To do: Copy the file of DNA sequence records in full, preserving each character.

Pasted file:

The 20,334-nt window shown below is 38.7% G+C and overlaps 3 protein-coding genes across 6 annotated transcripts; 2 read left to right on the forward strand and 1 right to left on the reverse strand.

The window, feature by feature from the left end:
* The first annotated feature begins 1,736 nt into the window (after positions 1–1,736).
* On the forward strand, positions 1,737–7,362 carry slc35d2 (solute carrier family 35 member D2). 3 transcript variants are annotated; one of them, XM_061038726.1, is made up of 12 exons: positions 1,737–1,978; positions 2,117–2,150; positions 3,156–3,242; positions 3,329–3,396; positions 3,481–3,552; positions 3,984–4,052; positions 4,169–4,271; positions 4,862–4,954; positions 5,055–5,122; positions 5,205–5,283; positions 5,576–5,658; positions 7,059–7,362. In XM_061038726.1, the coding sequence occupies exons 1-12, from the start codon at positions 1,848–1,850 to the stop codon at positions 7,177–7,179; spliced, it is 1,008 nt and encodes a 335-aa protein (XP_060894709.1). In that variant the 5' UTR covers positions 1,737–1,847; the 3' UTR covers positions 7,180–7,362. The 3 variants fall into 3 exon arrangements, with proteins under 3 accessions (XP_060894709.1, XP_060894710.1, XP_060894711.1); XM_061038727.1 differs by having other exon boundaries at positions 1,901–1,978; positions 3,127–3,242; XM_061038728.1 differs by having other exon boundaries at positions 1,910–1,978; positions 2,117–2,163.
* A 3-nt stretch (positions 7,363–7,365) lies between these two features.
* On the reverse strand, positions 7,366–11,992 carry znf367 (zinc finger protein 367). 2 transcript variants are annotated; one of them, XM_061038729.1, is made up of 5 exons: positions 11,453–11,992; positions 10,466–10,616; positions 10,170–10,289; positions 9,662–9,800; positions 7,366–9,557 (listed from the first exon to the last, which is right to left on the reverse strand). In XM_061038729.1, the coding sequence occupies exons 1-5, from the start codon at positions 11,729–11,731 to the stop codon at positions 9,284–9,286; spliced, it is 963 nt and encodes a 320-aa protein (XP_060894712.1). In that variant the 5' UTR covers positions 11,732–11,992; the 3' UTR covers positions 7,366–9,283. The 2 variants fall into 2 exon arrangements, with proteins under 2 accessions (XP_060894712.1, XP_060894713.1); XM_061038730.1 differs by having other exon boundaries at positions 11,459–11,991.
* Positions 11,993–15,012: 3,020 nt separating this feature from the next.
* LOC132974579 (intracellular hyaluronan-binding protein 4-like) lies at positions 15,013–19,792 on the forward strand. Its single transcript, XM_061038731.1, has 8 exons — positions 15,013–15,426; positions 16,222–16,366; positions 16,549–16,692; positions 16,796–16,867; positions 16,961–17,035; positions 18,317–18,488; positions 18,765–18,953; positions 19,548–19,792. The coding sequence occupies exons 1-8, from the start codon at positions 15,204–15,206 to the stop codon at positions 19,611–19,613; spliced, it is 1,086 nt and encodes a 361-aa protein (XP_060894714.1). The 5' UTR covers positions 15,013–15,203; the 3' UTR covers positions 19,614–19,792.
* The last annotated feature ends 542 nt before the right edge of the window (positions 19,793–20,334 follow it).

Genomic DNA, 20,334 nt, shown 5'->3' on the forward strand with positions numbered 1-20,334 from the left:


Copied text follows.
The 20,334-nt window shown below is 38.7% G+C and overlaps 3 protein-coding genes across 6 annotated transcripts; 2 read left to right on the forward strand and 1 right to left on the reverse strand.

The window, feature by feature from the left end:
* The first annotated feature begins 1,736 nt into the window (after positions 1–1,736).
* On the forward strand, positions 1,737–7,362 carry slc35d2 (solute carrier family 35 member D2). 3 transcript variants are annotated; one of them, XM_061038726.1, is made up of 12 exons: positions 1,737–1,978; positions 2,117–2,150; positions 3,156–3,242; positions 3,329–3,396; positions 3,481–3,552; positions 3,984–4,052; positions 4,169–4,271; positions 4,862–4,954; positions 5,055–5,122; positions 5,205–5,283; positions 5,576–5,658; positions 7,059–7,362. In XM_061038726.1, the coding sequence occupies exons 1-12, from the start codon at positions 1,848–1,850 to the stop codon at positions 7,177–7,179; spliced, it is 1,008 nt and encodes a 335-aa protein (XP_060894709.1). In that variant the 5' UTR covers positions 1,737–1,847; the 3' UTR covers positions 7,180–7,362. The 3 variants fall into 3 exon arrangements, with proteins under 3 accessions (XP_060894709.1, XP_060894710.1, XP_060894711.1); XM_061038727.1 differs by having other exon boundaries at positions 1,901–1,978; positions 3,127–3,242; XM_061038728.1 differs by having other exon boundaries at positions 1,910–1,978; positions 2,117–2,163.
* A 3-nt stretch (positions 7,363–7,365) lies between these two features.
* On the reverse strand, positions 7,366–11,992 carry znf367 (zinc finger protein 367). 2 transcript variants are annotated; one of them, XM_061038729.1, is made up of 5 exons: positions 11,453–11,992; positions 10,466–10,616; positions 10,170–10,289; positions 9,662–9,800; positions 7,366–9,557 (listed from the first exon to the last, which is right to left on the reverse strand). In XM_061038729.1, the coding sequence occupies exons 1-5, from the start codon at positions 11,729–11,731 to the stop codon at positions 9,284–9,286; spliced, it is 963 nt and encodes a 320-aa protein (XP_060894712.1). In that variant the 5' UTR covers positions 11,732–11,992; the 3' UTR covers positions 7,366–9,283. The 2 variants fall into 2 exon arrangements, with proteins under 2 accessions (XP_060894712.1, XP_060894713.1); XM_061038730.1 differs by having other exon boundaries at positions 11,459–11,991.
* Positions 11,993–15,012: 3,020 nt separating this feature from the next.
* LOC132974579 (intracellular hyaluronan-binding protein 4-like) lies at positions 15,013–19,792 on the forward strand. Its single transcript, XM_061038731.1, has 8 exons — positions 15,013–15,426; positions 16,222–16,366; positions 16,549–16,692; positions 16,796–16,867; positions 16,961–17,035; positions 18,317–18,488; positions 18,765–18,953; positions 19,548–19,792. The coding sequence occupies exons 1-8, from the start codon at positions 15,204–15,206 to the stop codon at positions 19,611–19,613; spliced, it is 1,086 nt and encodes a 361-aa protein (XP_060894714.1). The 5' UTR covers positions 15,013–15,203; the 3' UTR covers positions 19,614–19,792.
* The last annotated feature ends 542 nt before the right edge of the window (positions 19,793–20,334 follow it).

Genomic DNA, 20,334 nt, shown 5'->3' on the forward strand with positions numbered 1-20,334 from the left: